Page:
Two things I've learned to do since starting Elizabeth Spencer Designs is to 1) Make a timeline for the weekend of a big wedding that doubles as a checklist so that nothing gets overlooked or forgotten in the rush of it all. And 2) Separate out the flowers by where they're going (i.e.: rehearsal dinner venue, ceremony venue, and reception venue) while conditioning.
This cuts down on the amount of bucket-hauling that has to be done the weekend of. And — ask my mom — the less bucket-hauling we have to do, the better, happier & sweeter we are!
Before noon on Friday, we had to make a bridesmaids' luncheon centerpiece that would later double as a registration table arrangement at FBC. The hostess of the luncheon lent us a blue-and-white bowl for the arrangement, to which we added fresh mint from our garden. It also included lilies, waxflower, roses, white hydrangeas, and white stock.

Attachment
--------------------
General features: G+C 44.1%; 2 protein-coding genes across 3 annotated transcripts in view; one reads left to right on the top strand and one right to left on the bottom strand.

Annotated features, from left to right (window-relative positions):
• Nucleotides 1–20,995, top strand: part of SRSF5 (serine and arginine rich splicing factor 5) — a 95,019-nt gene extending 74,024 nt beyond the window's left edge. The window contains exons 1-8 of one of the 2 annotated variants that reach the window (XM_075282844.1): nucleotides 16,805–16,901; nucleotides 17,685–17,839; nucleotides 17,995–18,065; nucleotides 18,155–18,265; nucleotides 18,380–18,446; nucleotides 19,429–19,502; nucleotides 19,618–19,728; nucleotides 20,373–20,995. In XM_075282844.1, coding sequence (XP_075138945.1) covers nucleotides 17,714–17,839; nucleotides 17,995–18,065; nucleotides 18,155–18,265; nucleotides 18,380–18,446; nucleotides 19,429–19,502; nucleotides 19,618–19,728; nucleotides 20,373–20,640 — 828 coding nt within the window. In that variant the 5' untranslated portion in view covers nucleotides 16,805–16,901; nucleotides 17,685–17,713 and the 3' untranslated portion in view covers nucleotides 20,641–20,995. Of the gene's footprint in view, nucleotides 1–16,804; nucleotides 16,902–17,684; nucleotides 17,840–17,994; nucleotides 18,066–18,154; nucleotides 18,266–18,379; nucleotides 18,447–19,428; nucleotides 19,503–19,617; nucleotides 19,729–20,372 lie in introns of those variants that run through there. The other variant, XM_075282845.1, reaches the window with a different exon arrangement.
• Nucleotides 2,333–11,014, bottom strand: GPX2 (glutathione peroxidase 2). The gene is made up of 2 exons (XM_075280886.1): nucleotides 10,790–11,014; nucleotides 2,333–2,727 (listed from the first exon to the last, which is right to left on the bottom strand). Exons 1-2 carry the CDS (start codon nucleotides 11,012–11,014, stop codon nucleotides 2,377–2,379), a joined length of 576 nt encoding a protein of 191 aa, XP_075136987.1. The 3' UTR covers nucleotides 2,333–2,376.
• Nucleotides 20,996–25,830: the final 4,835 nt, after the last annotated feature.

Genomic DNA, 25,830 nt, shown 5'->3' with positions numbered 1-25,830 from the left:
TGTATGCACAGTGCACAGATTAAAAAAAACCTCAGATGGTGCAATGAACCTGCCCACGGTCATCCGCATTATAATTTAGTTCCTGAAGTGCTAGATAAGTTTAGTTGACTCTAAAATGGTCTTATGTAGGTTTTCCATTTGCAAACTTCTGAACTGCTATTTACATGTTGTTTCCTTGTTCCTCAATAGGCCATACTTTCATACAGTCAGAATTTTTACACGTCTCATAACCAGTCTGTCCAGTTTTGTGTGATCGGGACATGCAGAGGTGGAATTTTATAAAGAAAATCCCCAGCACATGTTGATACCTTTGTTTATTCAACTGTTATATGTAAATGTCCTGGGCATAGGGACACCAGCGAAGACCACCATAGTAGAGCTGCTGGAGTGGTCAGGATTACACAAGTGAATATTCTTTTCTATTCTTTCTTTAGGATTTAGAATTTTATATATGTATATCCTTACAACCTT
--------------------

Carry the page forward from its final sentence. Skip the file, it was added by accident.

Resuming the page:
Next, we had to get that arbor up. We unloaded it in pieces (the four pots of Quikrete with stakes, the four posts, and the top "ladder" part) into FBC, where we quickly got to work zip tying the posts to the stakes and then using both zip ties and clear Duck tape (!!) to secure the ladder on top. We filled the planters with moss to cover the Quikrete.
That night, after the rehearsal, we made simple pew markers out of a mix of Italian Ruscus, silver dollar eucalyptus, variegated pittosporum, and white ribbon.